All source files in supported languages generated by a Kaitai Struct compiler have a goal to be human-readable, thus they utilize an extra layer of stream API. This API is followed by Kaitai Struct runtime libraries:

Obviously, languages differ and thus API has slight differences, but in the nutshell, the general idea is the same. Runtime library provides a class (or collection of operations) KaitaiStream, which is essentially a wrapper over language’s native standard IO libraries. It features:

  • opening both local file input streams (if applicable) and in-memory input streams for reading in a single API

  • basic stream positioning operations (usually implemented as pass-through to stdlibs' API)

  • operations to read primitive KS types

  • processing operations to aid conversion of byte arrays into their unpacked / decrypted / deobfuscated forms

Names of operations below are given in Kaitai Struct native standard, i.e. lower underscore case. Real-life runtime libraries adapt these names to suit target languages coding style standards, i.e. read_u2be becomes readU2be in Java, or ReadU2be in C#.

Stream positioning

KS works always with seekable streams using the following 3 operations:

  • eof - checks if we’ve reached end-of-stream and returns true if we did

    • "reaching end-of-stream" is defined being in a position where requesting of reading any single byte would result in reporting an end-of-stream error, not as in C++ istream semantics

  • seek(n) - seeks to absolute byte position n in a stream

  • pos - returns current position in a stream in bytes


All reading operations are supposed to "report an error" if they are unable to read requested piece of data. Means of "reporting an error" depend of target language, but generally throwing a typical stdlibs exception (EOFException or something like that) is preferred. The only exception for this is when a method includes eos_error parameter and it is set to false - in this case, the method is excepted to return "best effort" read result.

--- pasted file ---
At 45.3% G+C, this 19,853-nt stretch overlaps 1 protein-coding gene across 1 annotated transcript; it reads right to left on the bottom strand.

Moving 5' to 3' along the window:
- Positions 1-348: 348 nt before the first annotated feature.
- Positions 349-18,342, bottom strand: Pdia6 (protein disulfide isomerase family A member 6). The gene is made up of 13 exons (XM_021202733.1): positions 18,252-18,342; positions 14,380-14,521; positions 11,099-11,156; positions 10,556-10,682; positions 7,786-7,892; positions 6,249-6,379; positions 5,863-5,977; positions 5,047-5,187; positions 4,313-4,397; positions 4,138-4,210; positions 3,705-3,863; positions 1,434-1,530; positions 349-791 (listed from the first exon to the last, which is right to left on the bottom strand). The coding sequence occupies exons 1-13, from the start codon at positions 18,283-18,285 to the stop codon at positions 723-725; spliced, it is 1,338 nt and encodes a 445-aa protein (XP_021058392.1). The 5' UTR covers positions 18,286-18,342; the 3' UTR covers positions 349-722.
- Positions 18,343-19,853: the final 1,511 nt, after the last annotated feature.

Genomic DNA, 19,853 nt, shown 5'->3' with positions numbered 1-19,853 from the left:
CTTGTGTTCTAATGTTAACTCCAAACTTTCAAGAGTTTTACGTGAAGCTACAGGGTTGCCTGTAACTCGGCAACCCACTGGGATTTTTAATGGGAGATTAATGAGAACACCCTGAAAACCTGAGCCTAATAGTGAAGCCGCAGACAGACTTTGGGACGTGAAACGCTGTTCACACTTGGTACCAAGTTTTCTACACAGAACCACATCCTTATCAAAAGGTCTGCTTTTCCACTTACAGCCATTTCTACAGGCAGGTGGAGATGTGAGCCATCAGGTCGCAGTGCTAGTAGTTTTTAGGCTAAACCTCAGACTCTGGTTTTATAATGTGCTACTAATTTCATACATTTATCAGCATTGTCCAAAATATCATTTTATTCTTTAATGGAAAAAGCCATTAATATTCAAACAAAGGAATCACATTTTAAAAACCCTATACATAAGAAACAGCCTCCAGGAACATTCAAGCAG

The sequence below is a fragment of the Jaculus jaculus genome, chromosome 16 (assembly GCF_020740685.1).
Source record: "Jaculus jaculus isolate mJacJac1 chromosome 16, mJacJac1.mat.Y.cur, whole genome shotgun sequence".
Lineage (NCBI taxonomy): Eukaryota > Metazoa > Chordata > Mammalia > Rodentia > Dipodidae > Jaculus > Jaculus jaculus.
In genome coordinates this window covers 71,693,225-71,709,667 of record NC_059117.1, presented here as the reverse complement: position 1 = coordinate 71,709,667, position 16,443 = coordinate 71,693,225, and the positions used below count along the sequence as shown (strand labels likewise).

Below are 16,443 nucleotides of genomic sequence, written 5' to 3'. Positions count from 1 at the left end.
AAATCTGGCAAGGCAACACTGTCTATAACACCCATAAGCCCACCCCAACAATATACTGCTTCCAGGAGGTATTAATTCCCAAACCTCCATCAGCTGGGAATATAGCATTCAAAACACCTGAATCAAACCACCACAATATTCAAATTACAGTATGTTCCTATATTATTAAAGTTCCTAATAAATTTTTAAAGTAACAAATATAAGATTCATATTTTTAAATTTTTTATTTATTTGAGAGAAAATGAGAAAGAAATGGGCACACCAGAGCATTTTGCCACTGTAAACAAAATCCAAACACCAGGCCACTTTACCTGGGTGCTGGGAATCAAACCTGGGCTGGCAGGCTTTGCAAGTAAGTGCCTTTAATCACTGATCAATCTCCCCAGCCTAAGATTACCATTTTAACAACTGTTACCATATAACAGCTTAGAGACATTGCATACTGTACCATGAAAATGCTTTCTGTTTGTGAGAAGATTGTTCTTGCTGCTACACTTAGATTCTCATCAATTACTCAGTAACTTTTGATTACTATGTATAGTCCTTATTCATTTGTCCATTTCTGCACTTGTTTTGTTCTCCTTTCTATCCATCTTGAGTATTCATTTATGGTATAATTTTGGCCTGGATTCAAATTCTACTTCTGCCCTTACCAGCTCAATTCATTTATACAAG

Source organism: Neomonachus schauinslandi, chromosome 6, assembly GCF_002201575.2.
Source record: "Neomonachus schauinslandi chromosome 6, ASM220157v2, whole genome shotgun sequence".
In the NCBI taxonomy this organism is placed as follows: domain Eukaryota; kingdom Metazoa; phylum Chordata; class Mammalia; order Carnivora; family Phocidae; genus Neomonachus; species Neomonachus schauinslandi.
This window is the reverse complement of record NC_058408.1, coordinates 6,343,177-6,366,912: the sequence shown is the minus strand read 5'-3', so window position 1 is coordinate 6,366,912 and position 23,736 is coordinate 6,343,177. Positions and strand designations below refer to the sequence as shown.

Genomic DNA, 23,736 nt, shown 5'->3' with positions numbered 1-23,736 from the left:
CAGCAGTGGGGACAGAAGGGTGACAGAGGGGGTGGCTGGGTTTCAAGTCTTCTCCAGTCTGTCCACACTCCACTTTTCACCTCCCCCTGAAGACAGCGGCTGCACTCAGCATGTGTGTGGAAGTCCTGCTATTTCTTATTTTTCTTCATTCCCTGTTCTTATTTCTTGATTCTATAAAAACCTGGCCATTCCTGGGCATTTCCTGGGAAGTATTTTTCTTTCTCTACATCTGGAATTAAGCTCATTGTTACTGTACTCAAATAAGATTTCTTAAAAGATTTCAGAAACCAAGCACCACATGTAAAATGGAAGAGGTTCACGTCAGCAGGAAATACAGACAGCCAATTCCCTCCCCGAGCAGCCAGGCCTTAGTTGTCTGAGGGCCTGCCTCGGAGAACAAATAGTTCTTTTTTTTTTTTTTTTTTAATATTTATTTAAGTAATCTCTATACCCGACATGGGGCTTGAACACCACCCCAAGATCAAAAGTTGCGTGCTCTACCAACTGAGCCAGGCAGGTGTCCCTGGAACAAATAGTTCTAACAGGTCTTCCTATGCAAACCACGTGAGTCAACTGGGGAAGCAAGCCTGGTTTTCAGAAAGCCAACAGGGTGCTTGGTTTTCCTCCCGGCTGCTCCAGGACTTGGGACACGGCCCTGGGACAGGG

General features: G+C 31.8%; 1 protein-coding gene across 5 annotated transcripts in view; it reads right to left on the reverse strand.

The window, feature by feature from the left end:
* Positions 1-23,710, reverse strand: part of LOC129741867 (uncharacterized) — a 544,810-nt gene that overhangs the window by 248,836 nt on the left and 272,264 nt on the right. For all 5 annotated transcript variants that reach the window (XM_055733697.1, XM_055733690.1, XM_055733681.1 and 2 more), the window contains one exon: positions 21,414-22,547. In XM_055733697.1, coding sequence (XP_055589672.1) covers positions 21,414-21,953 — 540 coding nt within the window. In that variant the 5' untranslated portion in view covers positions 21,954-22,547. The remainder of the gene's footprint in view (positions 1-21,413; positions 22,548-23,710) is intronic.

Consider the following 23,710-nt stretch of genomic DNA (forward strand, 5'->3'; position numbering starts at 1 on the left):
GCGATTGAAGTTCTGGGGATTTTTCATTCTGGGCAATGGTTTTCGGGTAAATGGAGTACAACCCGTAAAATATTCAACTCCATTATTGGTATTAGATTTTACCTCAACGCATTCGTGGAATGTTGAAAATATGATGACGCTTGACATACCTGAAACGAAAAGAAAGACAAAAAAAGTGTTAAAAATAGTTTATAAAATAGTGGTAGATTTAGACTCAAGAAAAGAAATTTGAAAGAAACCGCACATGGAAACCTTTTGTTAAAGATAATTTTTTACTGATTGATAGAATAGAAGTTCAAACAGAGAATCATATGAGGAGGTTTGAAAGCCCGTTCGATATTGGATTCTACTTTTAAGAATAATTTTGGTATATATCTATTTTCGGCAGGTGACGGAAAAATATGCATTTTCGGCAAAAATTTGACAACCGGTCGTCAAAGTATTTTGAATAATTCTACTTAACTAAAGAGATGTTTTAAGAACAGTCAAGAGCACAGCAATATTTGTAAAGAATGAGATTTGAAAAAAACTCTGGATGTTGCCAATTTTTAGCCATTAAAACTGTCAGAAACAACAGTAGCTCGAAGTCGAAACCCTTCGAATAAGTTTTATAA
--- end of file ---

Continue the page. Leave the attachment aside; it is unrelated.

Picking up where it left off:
One can read integers using one of read_$S$L$E operations, where:

  • $S is either u if we want to read unsigned integer or s if we want signed one;

  • $L is length of integer type in bytes. 1, 2, 4 and 8 bytes are supported;

  • $E is endianness (order of bytes): le for little-endian or be for big-endian;

A few examples:

  • read_u8le - reads 8-byte (64-bit) unsigned integer, little-endian (AKA Intel, AKA VAX, etc)

  • read_s2be - reads 2-byte (16-bit) signed integer, big-endian (AKA "network byte order", AKA Power, AKA Motorola, etc)

  • read_u1 - reads 1-byte unsigned integer - no endianness is given as it’s pointless to do so

Basically, it’s the same designation as used in the type clause in .ksy format.

Byte arrays

There are 2 ways to read raw binary data as byte arrays:

  • read_bytes(n) - reads exactly n bytes from a stream; if there are less than n bytes read before hitting end-of-stream, then it reports an error

  • read_bytes_full - reads all remaining bytes from a stream


  • read_str_eos(String encoding)

  • read_str_byte_limit(long len, String encoding)

  • read_strz(String encoding, int term, boolean includeTerm, boolean consumeTerm, boolean eosError)


These methods implement process: …​ functionality for attributes, which basically takes a byte array and transforms it into another byte array, performing some operation usually associated with compression / encoding / encryption / obfuscation algorithms. Sometimes extra parameters are passed to these algorithms.

Note that generally these methods do not work with the stream, but get an in-memory buffer to work with, so they should be preferably implemented as static methods (or class methods, or the closest equivalent).

  • process_xor(data, key)

    • key may be a single byte or a byte array; if the language doesn’t allow 2 methods of the same name with different type signatures, it is preferred to implement 2 methods with distinct names: process_xor_one for single byte key and process_xor_many for byte array key

  • process_rotate_left(data, amount, group_size)

  • process_zlib(data)